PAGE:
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State to investigate killing of island inmate in Arizona

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Amid growing scrutiny of the state’s practice of shipping inmates to the mainland, a state Department of Public Safety team left for Arizona yesterday to investigate the killing of a 23-year-old Hawaii inmate at Saguaro Correctional Center.

Arizona authorities expect to charge a 21-year-old Hawaii inmate in connection with the killing at Saguaro, a private prison in Arizona where nearly 1,900 Hawaii inmates are housed.


1,871 male inmates at Saguaro
1,897 beds at Saguaro
$61 million per year to house male inmates on mainland

Eloy, Ariz., police said Mahinauli Silva strangled his cellmate, Clifford Medina, while the prison was in lockdown on last Tuesday.

The killing is the second of a Hawaii inmate on the mainland this year and is prompting calls for new attention to the out-of-state prison population.

State Sen. Will Espero, chairman of the Senate Public Safety Committee, said the two inmate deaths raise serious questions about the state’s policy of shipping out inmates and will undoubtedly raise the prominence of the discussion in the 2011 legislative session.

"Maybe this could give us a reason to pause," he said, adding that the Hawaii team in Arizona to investigate Medina’s death needs to answer this question: "Is this prison unsafe, and are there some major security breaches?"

Meanwhile, Medina’s family said they are not getting any details on the killing from the state Department of Public Safety and plan to travel to Arizona to look into the death themselves.

"It’s so frustrating," said Loke Medeiros, Medina’s aunt. "No one from Public Safety talks to us."

Medeiros said that Medina had cognitive disabilities and attention deficit disorder and had recently been placed in isolation. As a result, he could call his family only once a month.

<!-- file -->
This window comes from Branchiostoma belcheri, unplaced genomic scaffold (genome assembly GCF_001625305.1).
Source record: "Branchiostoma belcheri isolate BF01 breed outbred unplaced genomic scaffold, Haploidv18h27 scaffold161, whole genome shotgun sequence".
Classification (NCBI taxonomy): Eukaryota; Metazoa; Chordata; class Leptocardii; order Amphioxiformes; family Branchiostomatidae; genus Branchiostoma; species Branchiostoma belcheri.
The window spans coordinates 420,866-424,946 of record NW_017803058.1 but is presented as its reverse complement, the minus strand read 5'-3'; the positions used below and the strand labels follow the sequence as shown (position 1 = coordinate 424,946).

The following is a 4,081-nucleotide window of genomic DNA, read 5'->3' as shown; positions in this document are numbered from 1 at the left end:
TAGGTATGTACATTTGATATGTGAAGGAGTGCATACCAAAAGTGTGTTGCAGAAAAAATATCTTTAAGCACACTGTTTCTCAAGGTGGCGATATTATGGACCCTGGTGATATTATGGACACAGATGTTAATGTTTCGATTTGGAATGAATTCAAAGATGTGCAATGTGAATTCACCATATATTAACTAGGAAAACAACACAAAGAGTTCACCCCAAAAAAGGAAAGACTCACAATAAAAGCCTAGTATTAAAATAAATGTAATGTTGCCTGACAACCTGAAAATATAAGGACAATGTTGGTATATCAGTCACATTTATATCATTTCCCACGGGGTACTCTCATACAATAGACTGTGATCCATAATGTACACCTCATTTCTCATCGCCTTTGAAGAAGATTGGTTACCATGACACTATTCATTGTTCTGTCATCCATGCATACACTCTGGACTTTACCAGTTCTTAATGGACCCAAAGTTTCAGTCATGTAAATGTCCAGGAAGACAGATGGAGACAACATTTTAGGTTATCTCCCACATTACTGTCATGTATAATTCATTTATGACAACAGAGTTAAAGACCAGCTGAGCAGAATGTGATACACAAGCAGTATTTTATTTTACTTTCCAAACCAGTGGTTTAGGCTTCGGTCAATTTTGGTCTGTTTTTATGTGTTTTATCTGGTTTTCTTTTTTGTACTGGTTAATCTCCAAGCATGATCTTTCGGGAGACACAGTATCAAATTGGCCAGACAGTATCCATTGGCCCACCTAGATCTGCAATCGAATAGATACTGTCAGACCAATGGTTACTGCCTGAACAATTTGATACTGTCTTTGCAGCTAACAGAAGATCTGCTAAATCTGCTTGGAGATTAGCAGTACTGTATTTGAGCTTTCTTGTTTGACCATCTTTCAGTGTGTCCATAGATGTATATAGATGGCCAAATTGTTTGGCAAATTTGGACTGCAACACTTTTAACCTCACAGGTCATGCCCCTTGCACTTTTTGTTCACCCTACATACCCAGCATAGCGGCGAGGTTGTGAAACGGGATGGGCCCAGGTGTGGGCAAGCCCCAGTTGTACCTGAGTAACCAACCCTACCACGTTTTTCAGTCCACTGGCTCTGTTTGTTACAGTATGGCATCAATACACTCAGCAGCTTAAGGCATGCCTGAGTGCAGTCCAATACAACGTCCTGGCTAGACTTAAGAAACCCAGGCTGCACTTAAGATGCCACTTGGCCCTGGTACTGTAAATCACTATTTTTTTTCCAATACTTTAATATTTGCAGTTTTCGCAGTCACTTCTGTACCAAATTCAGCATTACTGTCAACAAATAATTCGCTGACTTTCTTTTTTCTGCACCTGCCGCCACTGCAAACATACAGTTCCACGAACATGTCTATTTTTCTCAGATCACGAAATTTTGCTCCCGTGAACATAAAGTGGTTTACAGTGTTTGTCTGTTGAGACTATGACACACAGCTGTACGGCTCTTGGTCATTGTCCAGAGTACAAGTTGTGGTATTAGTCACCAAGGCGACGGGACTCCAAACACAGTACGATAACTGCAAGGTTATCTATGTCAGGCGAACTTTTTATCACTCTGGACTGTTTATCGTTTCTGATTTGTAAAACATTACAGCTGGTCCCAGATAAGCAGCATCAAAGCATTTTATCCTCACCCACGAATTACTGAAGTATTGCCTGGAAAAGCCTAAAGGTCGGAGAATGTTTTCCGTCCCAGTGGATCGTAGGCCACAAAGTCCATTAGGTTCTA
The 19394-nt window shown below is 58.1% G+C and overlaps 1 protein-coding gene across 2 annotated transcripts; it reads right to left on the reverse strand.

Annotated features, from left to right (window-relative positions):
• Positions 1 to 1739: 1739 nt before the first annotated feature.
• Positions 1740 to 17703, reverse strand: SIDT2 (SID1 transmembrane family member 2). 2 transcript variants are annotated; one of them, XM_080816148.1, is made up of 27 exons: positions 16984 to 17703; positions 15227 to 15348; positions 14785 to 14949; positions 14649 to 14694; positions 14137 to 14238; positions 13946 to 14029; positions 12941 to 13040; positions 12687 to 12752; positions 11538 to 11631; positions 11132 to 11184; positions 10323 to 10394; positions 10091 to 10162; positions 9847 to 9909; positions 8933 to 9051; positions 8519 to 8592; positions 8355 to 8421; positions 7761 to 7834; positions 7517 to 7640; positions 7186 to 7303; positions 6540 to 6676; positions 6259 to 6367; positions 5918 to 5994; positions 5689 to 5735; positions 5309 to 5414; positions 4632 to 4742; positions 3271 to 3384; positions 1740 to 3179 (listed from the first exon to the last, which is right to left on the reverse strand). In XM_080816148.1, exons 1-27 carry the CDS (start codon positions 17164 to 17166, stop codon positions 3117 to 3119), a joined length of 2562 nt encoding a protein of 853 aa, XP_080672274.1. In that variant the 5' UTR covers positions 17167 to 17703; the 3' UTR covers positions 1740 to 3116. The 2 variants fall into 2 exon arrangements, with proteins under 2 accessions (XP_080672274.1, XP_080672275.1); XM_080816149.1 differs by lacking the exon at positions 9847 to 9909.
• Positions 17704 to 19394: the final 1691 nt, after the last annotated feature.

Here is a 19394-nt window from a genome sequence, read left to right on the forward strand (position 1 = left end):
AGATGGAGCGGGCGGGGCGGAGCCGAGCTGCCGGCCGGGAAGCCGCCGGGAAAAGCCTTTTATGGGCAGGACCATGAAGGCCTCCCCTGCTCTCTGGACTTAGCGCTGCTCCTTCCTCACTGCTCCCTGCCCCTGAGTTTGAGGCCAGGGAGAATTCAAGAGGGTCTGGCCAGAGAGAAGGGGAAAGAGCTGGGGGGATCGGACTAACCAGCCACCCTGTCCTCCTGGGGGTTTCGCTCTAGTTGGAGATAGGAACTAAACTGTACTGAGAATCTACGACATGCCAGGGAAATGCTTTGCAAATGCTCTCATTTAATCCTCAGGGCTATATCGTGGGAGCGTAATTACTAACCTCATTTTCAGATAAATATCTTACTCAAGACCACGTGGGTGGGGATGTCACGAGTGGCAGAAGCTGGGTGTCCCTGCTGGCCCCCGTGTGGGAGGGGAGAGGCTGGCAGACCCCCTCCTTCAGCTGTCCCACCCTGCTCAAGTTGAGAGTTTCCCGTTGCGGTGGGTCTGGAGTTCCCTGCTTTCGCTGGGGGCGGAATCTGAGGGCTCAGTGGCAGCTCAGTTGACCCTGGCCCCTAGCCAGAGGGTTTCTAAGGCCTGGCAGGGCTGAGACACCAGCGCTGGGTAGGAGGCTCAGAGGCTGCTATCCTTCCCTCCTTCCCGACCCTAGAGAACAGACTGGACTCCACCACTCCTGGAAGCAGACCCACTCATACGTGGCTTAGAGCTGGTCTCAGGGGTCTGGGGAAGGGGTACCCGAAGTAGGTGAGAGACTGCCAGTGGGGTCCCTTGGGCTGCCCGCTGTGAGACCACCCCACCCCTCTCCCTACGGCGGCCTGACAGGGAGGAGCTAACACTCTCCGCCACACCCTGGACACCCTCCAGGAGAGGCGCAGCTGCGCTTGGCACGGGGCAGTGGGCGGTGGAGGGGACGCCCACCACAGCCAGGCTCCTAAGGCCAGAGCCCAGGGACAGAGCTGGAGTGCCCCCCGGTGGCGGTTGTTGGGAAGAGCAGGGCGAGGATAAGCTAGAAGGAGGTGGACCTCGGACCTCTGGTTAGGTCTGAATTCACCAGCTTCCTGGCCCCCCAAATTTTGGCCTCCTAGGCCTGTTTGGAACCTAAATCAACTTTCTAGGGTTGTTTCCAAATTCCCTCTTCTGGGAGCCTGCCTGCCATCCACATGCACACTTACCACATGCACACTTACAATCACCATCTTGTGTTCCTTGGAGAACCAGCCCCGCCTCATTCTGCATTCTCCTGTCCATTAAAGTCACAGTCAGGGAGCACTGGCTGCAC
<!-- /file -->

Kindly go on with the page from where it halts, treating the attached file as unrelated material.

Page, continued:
"The day of his death was the day he was supposed to call home," said Medeiros, of Puna. "He had told us he was in what they call the hole."

DPS Director Clayton Frank said he had not gotten official word yesterday on Medina’s cause of death and so could not comment on the case. But he did say the DPS team would be working with Eloy police and with prison officials to investigate what happened and evaluate security at the facility.

Some 1,871 male Hawaii inmates are at Saguaro, a 1,897-bed prison owned by Corrections Corp. of America. About 50 more are at a separate CCA prison in Arizona.

The state spends about $61 million a year to house male inmates on the mainland because there is not enough room for them at Hawaii prisons. Last year, allegations by female Hawaii inmates of widespread sexual abuse by guards and employees at a CCA facility in Kentucky prompted the state to pull all 168 of its female inmates from the prison and bring them back to the islands to serve their time.

Silva, the suspect in the killing last week, remains in custody at the Saguaro Correctional Center and is expected to be charged today or tomorrow, said Sgt. Michelle Tarango, of the Eloy Police Department.

Police did not provide information yesterday on a motive in the killing and could not say why the prison was in lockdown.

Tarango said Silva confessed in police custody to strangling his cellmate, then waiting a "short while" before pushing an emergency button to call for guards.

Medina was sent to Arizona about six months ago and was serving time for first-degree assault on a law enforcement officer, two counts of second-degree burglary, second-degree theft and bail jumping. He would have been eligible for parole in 2012.

Silva was serving time for burglary and theft.

Saguaro was also the site of the stabbing death of Bronson Nunuha on Feb. 18. Two Hawaii inmates — Micah Kanahele and Miti Maugaotega Jr.

have been indicted on first-degree murder charges in the case.

Nunuha was the first Hawaii inmate killed in a private prison on the mainland since the state started housing inmates out of state in 1995, though others have been seriously assaulted.

Officials have said Nunuha’s death appeared to be gang-related. There are no indications Medina’s death was linked to gangs.


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